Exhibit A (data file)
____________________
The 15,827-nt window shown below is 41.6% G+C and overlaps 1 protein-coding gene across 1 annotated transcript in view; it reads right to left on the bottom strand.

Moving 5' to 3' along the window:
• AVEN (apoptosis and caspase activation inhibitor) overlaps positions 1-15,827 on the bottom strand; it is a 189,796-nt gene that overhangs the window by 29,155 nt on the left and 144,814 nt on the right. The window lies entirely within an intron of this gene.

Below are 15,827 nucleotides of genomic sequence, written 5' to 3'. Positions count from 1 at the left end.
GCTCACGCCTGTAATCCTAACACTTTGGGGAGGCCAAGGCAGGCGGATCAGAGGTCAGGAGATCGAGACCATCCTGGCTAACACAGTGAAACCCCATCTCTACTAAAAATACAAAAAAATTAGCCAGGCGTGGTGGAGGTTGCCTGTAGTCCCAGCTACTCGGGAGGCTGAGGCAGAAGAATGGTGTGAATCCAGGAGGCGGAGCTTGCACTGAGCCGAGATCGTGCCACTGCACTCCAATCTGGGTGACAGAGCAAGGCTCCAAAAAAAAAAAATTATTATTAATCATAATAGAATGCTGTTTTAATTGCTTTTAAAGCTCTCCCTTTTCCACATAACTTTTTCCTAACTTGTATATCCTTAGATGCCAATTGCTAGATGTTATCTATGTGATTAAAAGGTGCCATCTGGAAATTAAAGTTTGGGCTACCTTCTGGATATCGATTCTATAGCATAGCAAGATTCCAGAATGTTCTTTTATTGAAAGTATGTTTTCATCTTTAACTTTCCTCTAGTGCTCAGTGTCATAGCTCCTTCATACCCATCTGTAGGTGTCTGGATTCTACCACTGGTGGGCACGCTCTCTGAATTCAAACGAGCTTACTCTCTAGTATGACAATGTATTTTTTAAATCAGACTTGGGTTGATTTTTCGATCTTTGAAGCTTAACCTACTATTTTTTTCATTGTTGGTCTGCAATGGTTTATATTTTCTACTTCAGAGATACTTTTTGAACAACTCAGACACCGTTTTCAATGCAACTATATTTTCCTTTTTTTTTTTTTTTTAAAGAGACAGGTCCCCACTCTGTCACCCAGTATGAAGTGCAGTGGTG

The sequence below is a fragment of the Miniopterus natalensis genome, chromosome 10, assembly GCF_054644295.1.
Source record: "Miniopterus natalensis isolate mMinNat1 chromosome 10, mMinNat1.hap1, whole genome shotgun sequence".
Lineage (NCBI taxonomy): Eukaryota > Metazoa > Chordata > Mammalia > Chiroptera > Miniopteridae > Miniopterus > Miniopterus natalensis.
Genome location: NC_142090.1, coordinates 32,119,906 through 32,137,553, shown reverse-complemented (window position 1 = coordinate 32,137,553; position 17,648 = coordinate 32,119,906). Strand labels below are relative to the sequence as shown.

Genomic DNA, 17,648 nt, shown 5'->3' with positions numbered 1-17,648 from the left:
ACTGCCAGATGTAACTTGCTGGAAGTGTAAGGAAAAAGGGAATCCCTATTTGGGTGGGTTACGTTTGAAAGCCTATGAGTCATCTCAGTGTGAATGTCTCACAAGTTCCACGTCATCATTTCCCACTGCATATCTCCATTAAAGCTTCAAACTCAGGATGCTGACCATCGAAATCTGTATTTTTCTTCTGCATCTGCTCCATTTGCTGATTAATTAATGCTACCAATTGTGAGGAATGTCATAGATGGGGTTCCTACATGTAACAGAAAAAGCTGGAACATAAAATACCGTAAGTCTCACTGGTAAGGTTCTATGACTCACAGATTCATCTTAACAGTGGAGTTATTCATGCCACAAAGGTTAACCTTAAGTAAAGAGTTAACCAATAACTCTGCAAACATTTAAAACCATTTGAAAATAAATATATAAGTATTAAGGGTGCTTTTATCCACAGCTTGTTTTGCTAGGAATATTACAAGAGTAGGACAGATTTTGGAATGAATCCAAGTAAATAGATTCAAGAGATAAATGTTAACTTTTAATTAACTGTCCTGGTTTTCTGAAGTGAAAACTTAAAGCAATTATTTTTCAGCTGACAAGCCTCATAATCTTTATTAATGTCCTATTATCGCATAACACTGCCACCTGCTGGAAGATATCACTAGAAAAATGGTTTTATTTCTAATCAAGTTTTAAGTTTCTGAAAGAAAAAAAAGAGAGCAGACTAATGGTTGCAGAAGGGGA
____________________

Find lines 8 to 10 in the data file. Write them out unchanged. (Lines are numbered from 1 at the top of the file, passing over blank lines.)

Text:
Lineage (NCBI taxonomy): Eukaryota > Metazoa > Chordata > Mammalia > Chiroptera > Miniopteridae > Miniopterus > Miniopterus natalensis.
Genome location: NC_142090.1, coordinates 32,119,906 through 32,137,553, shown reverse-complemented (window position 1 = coordinate 32,137,553; position 17,648 = coordinate 32,119,906). Strand labels below are relative to the sequence as shown.

Genomic DNA, 17,648 nt, shown 5'->3' with positions numbered 1-17,648 from the left: